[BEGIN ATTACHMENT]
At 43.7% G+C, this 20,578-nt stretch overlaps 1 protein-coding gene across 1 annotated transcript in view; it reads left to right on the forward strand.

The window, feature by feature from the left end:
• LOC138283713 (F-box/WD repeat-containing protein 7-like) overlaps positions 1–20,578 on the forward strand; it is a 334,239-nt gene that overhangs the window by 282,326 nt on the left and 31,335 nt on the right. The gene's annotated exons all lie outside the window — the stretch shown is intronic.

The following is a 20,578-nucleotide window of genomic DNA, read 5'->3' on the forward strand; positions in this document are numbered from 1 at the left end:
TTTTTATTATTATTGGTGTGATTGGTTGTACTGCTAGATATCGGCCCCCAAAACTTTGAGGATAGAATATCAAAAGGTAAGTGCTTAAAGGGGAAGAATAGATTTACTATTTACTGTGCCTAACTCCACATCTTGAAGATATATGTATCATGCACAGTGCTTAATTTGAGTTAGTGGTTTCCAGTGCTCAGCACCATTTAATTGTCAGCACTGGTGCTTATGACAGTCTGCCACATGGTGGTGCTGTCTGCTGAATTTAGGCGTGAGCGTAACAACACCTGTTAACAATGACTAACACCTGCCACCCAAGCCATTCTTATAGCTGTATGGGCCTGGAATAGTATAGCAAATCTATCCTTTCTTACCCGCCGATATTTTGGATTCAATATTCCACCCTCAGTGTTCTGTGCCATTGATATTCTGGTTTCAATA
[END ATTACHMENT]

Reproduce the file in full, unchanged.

At 43.7% G+C, this 20,578-nt stretch overlaps 1 protein-coding gene across 1 annotated transcript in view; it reads left to right on the forward strand.

The window, feature by feature from the left end:
• LOC138283713 (F-box/WD repeat-containing protein 7-like) overlaps positions 1–20,578 on the forward strand; it is a 334,239-nt gene that overhangs the window by 282,326 nt on the left and 31,335 nt on the right. The gene's annotated exons all lie outside the window — the stretch shown is intronic.

The following is a 20,578-nucleotide window of genomic DNA, read 5'->3' on the forward strand; positions in this document are numbered from 1 at the left end:
TTTTTATTATTATTGGTGTGATTGGTTGTACTGCTAGATATCGGCCCCCAAAACTTTGAGGATAGAATATCAAAAGGTAAGTGCTTAAAGGGGAAGAATAGATTTACTATTTACTGTGCCTAACTCCACATCTTGAAGATATATGTATCATGCACAGTGCTTAATTTGAGTTAGTGGTTTCCAGTGCTCAGCACCATTTAATTGTCAGCACTGGTGCTTATGACAGTCTGCCACATGGTGGTGCTGTCTGCTGAATTTAGGCGTGAGCGTAACAACACCTGTTAACAATGACTAACACCTGCCACCCAAGCCATTCTTATAGCTGTATGGGCCTGGAATAGTATAGCAAATCTATCCTTTCTTACCCGCCGATATTTTGGATTCAATATTCCACCCTCAGTGTTCTGTGCCATTGATATTCTGGTTTCAATA